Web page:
Autumn Budget Headlines

The waiting is over, and we finally have the detail of the Autumn Budget 2017. The main issues for contractors and freelancers, and small business generally were addressed as follows:

IR35 in the private sector

Change to the IR35 rules in the private sector, mirroring those implemented in the public sector, were widely expected.  IPSE and the FCSA to whom we are affiliated, and others lobbied Government repeatedly not to rush any roll-out of the rules.  We’re pleased to confirm that instead of a ‘copy and paste’ job in the private sector, Government has agreed to consult on the changes, and the consultation will be carried out in 2018.  We therefore expect no change to these rules in April 2018.

VAT registration threshold

There was talk of the VAT threshold being reduced, which would have a significant impact to those working for clients who could not reclaim VAT – for example private individuals (most of whom are not VAT registered of course), or the NHS.  The impact would have been to increase the effective prices charged in this situation.  The threshold has not been reduced after all, and has been frozen for the next two years. 

Other matters

There are small increases to the income tax personal allowance and higher rate tax threshold.  The expected reduction in the ‘tax free’ dividend allowance from £5,000 currently to £2,000 will go ahead in April 18 as expected. The Taylor Review, which looked at the wider issues faced by modern ways of working (platforms like Uber, deliveroo) and zero hours contracts will be considered further by various Government departments.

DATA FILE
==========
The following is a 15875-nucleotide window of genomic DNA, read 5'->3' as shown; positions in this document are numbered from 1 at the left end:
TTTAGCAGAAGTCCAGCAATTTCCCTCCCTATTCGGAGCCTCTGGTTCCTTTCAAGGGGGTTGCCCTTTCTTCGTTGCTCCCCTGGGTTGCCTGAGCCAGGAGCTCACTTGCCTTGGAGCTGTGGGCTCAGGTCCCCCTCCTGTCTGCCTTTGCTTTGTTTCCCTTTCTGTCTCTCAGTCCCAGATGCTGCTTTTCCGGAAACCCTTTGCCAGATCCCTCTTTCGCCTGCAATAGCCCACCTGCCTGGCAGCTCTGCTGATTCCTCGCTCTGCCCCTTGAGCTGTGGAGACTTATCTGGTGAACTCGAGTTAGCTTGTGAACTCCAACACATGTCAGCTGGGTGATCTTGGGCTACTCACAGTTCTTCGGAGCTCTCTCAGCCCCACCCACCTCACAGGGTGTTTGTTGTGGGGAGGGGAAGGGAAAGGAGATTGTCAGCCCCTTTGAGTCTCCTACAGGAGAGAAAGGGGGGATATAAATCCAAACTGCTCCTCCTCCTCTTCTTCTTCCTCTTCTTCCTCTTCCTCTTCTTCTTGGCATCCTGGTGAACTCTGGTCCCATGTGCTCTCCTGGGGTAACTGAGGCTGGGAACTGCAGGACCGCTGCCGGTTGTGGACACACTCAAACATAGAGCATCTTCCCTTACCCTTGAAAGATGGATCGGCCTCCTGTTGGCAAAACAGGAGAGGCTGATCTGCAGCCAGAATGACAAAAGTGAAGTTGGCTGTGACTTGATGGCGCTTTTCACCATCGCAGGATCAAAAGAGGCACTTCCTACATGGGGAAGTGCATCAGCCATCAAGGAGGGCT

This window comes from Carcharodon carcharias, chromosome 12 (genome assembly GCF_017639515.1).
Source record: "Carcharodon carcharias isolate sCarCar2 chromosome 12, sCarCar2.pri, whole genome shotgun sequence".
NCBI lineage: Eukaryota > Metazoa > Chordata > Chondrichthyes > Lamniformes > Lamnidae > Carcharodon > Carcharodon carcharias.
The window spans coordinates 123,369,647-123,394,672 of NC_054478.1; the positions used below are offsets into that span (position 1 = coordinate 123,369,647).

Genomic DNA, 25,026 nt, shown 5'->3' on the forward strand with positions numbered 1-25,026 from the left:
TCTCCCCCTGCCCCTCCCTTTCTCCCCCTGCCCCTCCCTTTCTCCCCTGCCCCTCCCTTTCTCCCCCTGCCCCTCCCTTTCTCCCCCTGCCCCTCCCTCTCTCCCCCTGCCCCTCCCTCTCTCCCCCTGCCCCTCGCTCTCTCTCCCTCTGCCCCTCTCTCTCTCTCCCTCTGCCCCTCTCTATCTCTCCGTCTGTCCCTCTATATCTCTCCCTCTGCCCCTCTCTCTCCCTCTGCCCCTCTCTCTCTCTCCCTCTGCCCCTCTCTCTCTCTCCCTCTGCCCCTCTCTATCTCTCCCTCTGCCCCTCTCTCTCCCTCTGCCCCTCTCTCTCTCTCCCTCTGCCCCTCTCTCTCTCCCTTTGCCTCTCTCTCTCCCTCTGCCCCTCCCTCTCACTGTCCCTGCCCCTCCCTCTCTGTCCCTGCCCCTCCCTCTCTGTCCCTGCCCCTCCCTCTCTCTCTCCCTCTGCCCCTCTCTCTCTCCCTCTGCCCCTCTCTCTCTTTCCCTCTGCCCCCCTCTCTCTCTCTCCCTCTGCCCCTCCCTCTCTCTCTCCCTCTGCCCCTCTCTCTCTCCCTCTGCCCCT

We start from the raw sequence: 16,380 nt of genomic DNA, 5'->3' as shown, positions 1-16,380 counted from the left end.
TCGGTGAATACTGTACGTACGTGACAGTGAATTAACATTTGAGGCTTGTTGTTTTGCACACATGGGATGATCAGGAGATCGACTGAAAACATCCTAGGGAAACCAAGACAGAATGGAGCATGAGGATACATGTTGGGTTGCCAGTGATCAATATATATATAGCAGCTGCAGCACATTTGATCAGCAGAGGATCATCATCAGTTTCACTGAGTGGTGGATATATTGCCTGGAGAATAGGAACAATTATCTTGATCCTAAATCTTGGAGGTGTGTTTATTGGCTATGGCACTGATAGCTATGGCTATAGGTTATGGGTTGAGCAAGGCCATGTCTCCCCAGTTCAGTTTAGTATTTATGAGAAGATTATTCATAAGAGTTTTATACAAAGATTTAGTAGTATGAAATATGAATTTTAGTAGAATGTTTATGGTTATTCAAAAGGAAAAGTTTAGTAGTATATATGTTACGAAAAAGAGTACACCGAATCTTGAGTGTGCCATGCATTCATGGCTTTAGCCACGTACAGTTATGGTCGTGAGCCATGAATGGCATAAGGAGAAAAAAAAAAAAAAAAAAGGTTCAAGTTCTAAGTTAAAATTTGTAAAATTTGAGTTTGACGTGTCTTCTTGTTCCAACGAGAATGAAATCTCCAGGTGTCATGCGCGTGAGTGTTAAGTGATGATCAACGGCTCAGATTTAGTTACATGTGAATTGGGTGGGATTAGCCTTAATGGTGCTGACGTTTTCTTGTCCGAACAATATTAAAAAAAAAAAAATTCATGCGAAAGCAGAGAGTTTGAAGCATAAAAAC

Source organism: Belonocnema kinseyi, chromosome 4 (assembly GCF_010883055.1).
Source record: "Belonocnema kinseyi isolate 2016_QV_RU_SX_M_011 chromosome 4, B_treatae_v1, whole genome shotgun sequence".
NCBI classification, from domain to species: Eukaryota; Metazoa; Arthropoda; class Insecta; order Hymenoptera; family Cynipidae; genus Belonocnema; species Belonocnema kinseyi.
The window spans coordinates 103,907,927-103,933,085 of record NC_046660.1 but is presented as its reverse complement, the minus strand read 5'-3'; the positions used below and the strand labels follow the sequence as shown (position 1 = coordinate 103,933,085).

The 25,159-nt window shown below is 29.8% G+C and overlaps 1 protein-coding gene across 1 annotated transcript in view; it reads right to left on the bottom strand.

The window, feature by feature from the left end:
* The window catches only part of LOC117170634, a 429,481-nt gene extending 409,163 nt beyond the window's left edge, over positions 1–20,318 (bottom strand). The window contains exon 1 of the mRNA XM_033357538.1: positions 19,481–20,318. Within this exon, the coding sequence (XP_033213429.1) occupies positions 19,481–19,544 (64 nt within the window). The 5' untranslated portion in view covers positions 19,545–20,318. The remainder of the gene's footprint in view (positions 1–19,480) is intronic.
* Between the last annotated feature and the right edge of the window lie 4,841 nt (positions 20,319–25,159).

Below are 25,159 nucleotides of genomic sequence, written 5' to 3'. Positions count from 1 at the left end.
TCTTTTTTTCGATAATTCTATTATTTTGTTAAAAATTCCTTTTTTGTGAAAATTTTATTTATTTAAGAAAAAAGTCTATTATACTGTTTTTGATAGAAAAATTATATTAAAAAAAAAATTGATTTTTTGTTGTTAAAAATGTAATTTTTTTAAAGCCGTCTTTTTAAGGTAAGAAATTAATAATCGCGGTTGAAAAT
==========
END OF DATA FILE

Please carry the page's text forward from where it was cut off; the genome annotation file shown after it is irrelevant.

Newspaper headlines

The newspapers will probably lead on the effective abolition of stamp duty for first time buyers on purchases of up to £300k, and in expensive property areas, the same discount (up to £300k) on properties up to £500k.  This discount is worth up to £5,000 to a first time buyer. Beware though, if anyone purchasing (so one half of a couple for example) has owned a property in any way before, even by inheritance, they won’t get the relief. The big question is, will this cause a similar uplift in property asking prices?

On spending there was more money for the NHS, housebuilding, and other priorities including electric cars.  As ever, there will be the usual arguments about how many years this spending is spread over, and if it is all new money.  Perhaps the public will gradually be more and more capable of deciding for themselves in future – there was also a commitment to spending to improve the quality of teaching in mathematics.

We’ll send out more detail later this week.


Posted by Chris Mollan